Common sense principles governing potable water recycling in the southwestern US: Examining subjectivity of water stewards using Q methodology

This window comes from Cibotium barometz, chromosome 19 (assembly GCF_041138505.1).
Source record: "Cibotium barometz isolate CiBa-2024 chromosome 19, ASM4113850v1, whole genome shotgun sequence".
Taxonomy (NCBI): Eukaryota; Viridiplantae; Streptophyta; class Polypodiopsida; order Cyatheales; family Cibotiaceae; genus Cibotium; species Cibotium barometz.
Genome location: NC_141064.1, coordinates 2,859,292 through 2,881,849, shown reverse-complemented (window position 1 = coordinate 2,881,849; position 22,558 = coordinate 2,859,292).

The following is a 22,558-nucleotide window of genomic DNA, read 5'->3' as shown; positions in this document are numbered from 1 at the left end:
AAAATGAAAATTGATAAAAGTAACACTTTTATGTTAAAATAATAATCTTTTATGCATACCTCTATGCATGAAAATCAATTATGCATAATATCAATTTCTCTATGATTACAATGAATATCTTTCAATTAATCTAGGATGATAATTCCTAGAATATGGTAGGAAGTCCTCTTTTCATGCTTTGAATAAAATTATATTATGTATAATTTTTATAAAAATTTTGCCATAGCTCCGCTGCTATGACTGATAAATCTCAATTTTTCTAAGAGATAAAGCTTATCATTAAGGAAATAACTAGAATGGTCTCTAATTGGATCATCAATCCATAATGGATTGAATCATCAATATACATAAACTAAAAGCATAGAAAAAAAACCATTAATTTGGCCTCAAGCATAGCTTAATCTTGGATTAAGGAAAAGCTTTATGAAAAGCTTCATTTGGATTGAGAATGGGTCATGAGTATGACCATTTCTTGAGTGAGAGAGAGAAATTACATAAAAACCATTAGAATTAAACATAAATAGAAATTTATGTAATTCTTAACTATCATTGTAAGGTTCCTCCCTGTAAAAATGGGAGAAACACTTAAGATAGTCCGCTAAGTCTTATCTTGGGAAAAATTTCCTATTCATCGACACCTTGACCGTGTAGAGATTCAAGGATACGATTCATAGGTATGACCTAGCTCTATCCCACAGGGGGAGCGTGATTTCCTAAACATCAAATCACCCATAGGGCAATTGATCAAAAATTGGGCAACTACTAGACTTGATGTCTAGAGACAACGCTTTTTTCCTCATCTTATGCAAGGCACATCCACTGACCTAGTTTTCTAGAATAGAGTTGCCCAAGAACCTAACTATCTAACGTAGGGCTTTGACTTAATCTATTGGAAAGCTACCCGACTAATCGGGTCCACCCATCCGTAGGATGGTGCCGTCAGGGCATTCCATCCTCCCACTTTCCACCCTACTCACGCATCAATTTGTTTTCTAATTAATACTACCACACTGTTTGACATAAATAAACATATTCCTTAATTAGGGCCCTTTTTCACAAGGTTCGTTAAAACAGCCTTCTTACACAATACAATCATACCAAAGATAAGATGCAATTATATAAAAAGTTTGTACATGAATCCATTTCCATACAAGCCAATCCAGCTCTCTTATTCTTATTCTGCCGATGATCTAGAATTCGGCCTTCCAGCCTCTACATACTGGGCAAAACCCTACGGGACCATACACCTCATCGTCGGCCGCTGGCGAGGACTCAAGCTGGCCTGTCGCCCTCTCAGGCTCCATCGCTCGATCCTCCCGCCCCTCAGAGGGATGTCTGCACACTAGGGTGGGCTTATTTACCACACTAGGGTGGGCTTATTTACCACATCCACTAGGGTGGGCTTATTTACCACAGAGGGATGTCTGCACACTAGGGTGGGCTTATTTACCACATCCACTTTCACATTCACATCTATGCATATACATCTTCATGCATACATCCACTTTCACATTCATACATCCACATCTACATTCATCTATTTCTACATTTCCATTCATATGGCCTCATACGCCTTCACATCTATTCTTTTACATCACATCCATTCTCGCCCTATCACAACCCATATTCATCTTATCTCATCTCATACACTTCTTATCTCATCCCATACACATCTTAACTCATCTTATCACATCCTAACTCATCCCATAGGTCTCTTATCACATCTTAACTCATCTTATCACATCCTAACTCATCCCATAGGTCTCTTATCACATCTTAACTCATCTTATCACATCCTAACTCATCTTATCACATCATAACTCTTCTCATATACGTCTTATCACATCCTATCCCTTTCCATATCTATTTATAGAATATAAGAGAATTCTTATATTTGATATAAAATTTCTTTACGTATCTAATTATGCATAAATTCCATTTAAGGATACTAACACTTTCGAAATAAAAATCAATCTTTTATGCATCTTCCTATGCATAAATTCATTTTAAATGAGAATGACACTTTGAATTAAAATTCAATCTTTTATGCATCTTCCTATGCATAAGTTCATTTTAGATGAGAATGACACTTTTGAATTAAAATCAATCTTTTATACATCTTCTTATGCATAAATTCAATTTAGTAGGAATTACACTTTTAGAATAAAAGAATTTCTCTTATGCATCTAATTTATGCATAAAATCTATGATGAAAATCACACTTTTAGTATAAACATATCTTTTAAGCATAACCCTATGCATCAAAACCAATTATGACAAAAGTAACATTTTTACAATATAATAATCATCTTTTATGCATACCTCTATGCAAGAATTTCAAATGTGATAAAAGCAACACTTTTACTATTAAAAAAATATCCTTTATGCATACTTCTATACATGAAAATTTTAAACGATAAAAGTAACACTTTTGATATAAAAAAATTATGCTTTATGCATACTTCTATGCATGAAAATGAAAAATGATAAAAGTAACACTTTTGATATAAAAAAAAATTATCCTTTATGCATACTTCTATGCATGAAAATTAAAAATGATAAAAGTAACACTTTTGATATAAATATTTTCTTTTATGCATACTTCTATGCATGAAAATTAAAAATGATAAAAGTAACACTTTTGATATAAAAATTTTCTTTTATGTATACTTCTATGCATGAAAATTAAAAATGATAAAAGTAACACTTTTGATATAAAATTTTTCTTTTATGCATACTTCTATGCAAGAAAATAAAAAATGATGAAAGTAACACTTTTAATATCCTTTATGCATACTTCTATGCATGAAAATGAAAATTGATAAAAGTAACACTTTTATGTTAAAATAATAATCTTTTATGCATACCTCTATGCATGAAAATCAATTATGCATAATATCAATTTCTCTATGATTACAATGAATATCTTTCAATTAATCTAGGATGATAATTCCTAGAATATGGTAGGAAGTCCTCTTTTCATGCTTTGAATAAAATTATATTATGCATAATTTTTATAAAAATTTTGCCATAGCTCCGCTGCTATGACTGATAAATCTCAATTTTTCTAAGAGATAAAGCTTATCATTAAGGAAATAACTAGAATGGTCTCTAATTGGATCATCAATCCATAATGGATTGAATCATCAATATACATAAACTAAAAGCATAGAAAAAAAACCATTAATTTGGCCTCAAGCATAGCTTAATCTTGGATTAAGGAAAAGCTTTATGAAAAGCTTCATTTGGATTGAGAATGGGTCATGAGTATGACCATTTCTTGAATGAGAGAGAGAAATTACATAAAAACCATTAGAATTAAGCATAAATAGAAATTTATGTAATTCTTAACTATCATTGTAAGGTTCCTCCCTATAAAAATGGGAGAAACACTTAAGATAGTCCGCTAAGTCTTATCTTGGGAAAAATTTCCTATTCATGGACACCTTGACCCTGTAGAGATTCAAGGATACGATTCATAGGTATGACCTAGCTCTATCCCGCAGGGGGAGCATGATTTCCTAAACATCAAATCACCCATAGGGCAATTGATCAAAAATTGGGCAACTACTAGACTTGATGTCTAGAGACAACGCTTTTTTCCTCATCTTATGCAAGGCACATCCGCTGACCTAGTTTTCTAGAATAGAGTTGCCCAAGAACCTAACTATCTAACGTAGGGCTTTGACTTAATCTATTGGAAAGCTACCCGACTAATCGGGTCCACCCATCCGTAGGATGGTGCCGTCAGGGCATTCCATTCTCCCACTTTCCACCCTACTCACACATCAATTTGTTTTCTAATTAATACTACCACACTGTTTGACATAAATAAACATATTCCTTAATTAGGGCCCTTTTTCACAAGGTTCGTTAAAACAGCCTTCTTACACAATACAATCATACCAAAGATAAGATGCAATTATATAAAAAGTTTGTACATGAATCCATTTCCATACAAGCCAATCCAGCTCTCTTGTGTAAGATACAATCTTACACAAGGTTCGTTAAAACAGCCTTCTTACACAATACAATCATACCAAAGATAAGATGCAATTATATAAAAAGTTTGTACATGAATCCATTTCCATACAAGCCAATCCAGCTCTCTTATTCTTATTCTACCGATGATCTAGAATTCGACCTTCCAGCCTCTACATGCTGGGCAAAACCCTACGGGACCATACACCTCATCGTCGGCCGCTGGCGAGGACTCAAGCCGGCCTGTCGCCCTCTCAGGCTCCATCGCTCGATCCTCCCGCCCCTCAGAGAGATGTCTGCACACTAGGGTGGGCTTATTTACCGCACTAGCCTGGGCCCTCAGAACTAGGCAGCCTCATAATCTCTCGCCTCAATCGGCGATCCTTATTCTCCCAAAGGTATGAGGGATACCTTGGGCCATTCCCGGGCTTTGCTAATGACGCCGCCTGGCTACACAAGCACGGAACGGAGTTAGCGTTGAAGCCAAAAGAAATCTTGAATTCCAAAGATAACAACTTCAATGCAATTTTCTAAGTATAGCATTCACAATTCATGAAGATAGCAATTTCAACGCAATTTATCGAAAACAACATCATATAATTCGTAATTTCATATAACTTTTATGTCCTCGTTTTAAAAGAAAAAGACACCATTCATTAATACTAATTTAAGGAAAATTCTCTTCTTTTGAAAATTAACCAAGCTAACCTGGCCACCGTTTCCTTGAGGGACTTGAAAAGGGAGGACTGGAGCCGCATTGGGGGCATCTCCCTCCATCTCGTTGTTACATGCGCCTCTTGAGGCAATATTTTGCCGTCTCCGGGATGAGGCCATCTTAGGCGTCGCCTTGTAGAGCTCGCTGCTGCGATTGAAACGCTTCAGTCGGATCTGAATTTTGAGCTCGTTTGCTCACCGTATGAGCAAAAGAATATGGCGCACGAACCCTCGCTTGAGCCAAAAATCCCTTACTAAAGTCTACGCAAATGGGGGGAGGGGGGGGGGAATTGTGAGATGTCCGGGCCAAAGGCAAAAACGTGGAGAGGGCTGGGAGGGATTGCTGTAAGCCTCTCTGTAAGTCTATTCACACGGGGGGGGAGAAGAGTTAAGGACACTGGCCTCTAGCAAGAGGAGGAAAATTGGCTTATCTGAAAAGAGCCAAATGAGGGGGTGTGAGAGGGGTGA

Abstract The potential to supplement potable water supplies with highly treated municipal wastewater, or sewage, is of increasing interest to water planners in many parts of the world. Most of the current social science focuses on public acceptance, however there is a relative lack of research that explores the subjectivity of people who are involved with water recycling or water planning. This study draws on Gramscian theories of governance and Q Methodology to analyze common sense principles that are held by water stewards who currently govern potable water reuse in the southwestern United States. Two competing perspectives emerged from the analyses, which I label neosanitarian and ecosanitarian. Drawing upon tenets established in the Progressive Era, neosanitarians believe that use of recycled water is an appropriate way to expand urban drinking water supplies. Drawing upon tenets established in ecology, ecosanitarians are not opposed to potable water recycling, however they are also interested in radical alternatives to the sanitary status quo. For example, neosanitarians favor advanced wastewater treatment, while ecosanitarians prefer composting toilets and preventative actions. Differences between the common sense views pivot on ideas about the most appropriate technology but also reflect contested visions of ideal society. Highlights This study combines Gramscian theories of governance and Q Methodology. Two separate common sense views related to potable water reuse were found. Both common sense views support indirect potable water reuse in the southwestern US. One common sense supports direct potable reuse but not composting toilets. The alternative view supports composting toilets but not direct potable reuse.
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